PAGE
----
|Numéro de publication||US3010082 A|
|Type de publication||Octroi|
|Date de publication||21 nov. 1961|
|Date de dépôt||25 juil. 1952|
|Date de priorité||25 juil. 1952|
|Numéro de publication||US 3010082 A, US 3010082A, US-A-3010082, US3010082 A, US3010082A|
|Inventeurs||Budenbom Horace T|
|Cessionnaire d'origine||Bell Telephone Labor Inc|
|Exporter la citation||BiBTeX, EndNote, RefMan|
|Citations de brevets (4), Référencé par (2), Classifications (8)|
|Liens externes: USPTO, Cession USPTO, Espacenet|
NOV. 21, 1961 H. T. BUDENBOM 3,010,082
HYBRID RING NETWORK Filed July 25. 1952 m." w n-4.21 a
/N l/E N 7 0/? H 7'. BUDENBOM A 770/? NE V United States Patent 3,010,082 HYBRID RING NETWORK Horace T. Budenbom, Short Hills, N.J., assignor to Bell Telephone Laboratories, Incorporated, New York, N.Y., a corporation of New York Filed July 25, 1952, Ser. No. 300,909 13 Claims. (Cl. 333-9) This invention relates to wave transmission networks and more particularly to hybrid ring networks.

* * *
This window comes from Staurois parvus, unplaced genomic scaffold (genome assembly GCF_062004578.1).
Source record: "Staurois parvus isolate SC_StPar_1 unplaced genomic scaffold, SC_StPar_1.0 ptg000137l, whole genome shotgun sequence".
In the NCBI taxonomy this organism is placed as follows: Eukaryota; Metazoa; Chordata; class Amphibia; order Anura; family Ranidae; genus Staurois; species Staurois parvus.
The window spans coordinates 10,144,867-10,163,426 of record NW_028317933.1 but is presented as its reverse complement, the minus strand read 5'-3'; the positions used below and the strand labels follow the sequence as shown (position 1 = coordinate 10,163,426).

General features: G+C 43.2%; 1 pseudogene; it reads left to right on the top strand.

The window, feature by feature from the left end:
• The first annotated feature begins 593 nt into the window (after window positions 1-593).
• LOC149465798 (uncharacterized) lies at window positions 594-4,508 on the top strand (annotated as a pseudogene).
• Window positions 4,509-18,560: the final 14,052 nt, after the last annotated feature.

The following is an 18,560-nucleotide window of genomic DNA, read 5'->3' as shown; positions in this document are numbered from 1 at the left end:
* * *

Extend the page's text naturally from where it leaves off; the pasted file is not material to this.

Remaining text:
The object of the invention is to improve the impedance match at certain arms of a five-arm hybrid ring.
A more specific object is to make the input impedances equal at all arms of a five-arm hybrid ring without incurring an appreciable loss of power.